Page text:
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G.W. Currier – Crisis and Wonder: Liturgy and Literature in Hungary [Essay]

Crisis and Wonder:
Liturgy and Literature in Hungary

G.W. Currier

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Outside the Great Reformed Church of Debrecen, Hungary, rests a park bench overlooking a multi-layered fountain and a statue of Kossuth Lajos raised on a plinth bearing his name. The church is painted Debreceni yellow. There, on the right half is the sculpture of a woman sitting, with a contented smile.

The statue is of Szabó Magda, one of Hungary’s most beloved and celebrated writers, once a resident of Debrecen [1]. Only a small portion of what she’s written has been translated into English, the unfortunate fate of many Hungarian authors. In the summer, the splash of the fountain’s arced streams and animated chatter fill the square. In the winter, it’s the rattle of small children warmly dressed pushing themselves on their plastic tricycles and the Christmas music patched over speakers hanging throughout the downtown area. If you pass close enough to some of the vásár stands, you can hear the forralt bor bubbling, smell the wine and strawberries, take comfort in a soft, warm scarf.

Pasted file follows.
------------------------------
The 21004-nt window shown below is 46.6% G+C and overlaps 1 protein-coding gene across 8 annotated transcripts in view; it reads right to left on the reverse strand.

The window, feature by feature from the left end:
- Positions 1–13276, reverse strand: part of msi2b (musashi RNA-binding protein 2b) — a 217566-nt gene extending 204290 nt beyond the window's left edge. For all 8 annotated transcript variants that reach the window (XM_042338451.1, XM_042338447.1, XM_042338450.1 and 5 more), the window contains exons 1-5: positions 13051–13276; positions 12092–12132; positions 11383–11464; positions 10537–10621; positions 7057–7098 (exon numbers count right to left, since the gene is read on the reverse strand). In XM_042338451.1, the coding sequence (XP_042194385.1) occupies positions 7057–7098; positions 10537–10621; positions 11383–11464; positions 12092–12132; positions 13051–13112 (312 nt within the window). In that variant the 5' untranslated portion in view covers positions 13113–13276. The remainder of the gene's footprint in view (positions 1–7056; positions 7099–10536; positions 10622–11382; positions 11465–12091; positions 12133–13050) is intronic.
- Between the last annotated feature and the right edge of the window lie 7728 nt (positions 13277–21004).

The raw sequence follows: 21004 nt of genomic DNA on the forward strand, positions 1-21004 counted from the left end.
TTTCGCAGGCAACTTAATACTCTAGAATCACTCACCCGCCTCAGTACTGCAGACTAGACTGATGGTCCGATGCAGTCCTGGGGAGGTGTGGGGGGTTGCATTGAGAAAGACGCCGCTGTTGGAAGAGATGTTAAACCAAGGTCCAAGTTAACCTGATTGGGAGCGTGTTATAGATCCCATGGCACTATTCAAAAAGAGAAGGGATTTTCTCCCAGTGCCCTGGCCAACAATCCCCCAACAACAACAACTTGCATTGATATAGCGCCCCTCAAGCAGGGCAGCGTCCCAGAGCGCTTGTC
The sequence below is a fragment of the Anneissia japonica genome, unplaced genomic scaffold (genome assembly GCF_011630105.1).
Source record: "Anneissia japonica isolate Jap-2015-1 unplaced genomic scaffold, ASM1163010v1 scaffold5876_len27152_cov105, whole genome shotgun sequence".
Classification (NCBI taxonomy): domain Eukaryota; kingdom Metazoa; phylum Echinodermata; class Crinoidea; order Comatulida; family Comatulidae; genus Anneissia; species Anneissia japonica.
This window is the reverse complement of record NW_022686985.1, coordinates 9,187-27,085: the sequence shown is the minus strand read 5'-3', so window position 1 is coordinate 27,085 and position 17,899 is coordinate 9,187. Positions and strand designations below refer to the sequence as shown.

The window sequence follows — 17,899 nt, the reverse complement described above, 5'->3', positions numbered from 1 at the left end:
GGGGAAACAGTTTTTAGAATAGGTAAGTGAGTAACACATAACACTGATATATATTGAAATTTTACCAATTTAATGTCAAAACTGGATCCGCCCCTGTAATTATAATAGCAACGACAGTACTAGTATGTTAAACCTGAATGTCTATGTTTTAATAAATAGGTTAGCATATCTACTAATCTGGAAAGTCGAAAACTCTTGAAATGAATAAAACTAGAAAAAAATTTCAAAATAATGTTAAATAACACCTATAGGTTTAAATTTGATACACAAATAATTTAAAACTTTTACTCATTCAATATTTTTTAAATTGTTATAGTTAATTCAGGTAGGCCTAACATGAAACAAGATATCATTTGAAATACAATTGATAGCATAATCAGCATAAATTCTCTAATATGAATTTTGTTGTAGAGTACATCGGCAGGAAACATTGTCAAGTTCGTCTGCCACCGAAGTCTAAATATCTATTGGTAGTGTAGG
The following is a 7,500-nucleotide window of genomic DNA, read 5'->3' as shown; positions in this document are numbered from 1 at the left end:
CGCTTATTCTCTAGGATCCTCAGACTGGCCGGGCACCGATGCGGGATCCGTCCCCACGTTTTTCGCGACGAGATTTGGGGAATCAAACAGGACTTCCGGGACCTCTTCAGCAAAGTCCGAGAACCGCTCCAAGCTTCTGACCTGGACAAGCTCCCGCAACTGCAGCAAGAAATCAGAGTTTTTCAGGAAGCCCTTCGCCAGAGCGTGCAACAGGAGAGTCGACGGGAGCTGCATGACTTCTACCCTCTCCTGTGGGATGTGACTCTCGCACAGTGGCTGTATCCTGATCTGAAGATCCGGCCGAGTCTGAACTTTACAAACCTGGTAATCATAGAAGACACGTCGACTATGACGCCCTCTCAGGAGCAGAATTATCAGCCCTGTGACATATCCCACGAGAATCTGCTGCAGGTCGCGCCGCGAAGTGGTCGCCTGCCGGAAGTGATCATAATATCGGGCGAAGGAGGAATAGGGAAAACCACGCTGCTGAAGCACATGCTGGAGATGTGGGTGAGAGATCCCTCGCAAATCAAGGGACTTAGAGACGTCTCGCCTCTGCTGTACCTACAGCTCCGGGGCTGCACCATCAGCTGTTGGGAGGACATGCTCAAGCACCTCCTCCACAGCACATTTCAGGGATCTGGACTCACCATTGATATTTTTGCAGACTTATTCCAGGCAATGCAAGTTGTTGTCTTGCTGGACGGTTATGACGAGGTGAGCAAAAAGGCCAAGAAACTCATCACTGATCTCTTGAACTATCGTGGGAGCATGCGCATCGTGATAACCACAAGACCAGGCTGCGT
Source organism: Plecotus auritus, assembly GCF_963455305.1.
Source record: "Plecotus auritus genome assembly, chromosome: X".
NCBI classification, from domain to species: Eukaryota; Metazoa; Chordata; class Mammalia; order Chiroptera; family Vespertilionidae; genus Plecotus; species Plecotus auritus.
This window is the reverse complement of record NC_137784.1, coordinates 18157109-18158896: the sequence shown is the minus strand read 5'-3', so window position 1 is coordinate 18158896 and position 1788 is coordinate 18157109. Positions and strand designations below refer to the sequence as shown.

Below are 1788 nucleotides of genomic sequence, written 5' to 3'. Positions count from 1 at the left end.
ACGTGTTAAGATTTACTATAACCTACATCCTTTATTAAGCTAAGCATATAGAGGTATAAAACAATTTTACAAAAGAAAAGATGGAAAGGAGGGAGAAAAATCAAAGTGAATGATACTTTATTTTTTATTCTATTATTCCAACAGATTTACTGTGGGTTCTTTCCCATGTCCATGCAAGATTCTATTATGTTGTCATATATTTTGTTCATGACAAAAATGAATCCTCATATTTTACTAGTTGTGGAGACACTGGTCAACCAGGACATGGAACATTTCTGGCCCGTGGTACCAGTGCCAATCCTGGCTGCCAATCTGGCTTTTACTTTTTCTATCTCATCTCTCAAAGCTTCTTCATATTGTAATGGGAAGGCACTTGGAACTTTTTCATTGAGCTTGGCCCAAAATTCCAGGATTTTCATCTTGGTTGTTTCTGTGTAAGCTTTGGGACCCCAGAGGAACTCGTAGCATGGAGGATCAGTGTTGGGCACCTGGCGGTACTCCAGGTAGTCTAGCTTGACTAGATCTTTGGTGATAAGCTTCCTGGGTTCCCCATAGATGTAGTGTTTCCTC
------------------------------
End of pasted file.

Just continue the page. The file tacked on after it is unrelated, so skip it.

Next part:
I’ve been living in Debrecen for six months now, discovering more about my ancestry, poring over Hungarian authors and the language; teaching, traveling, and having that ever-so-American “crisis of faith” that accompanies international travel. 

I’m not offering an academic argument on these authors or my time here in Hungary; my language skills are too limited. Instead, I want to offer one particular trend I’ve noticed within these authors and share how my faith has been influenced by what I call “engraced suffering.”

*

Covid-19 interrupted my doctoral studies. Suddenly, my relationship to the small city of Stillwater, Oklahoma, changed. Spiritually and relationally malnourished, I sought a mentor to help me navigate the tumult of doctoral work. Like all good Midwesterners, I turned to my barber. He connected me with his own mentor, who rigorously vetted me before deciding to invest his time. It was he who encouraged me to apply for a Fulbright award, which I did, receiving the “alternate” position the day my grandfather died. After his burial, the start of grief, and the final stages of the doctorate, I only wanted to find full-time employment. I decided against applying again for the Fulbright. 

*

Very likely you have read a few Hungarian authors. You can’t be blamed for this. The few that have been popularly translated into English are monumentally difficult (see Krasznahorkai László or Nádas Péter). Almost all are emotionally brutal. Covering barbed wire with silk does not make a bed. The Hungarian-American writer John Lukács introduced me to the saying: Sírva vigad a magyar. Crying comforts the Hungarian. One of the other distinguishing marks of this nation’s literature is its resilience and its deep commitment to humanity. Part of this literature’s “failure” to take off is not so much the fault of the plane; the runway is crowded, delaying its departure.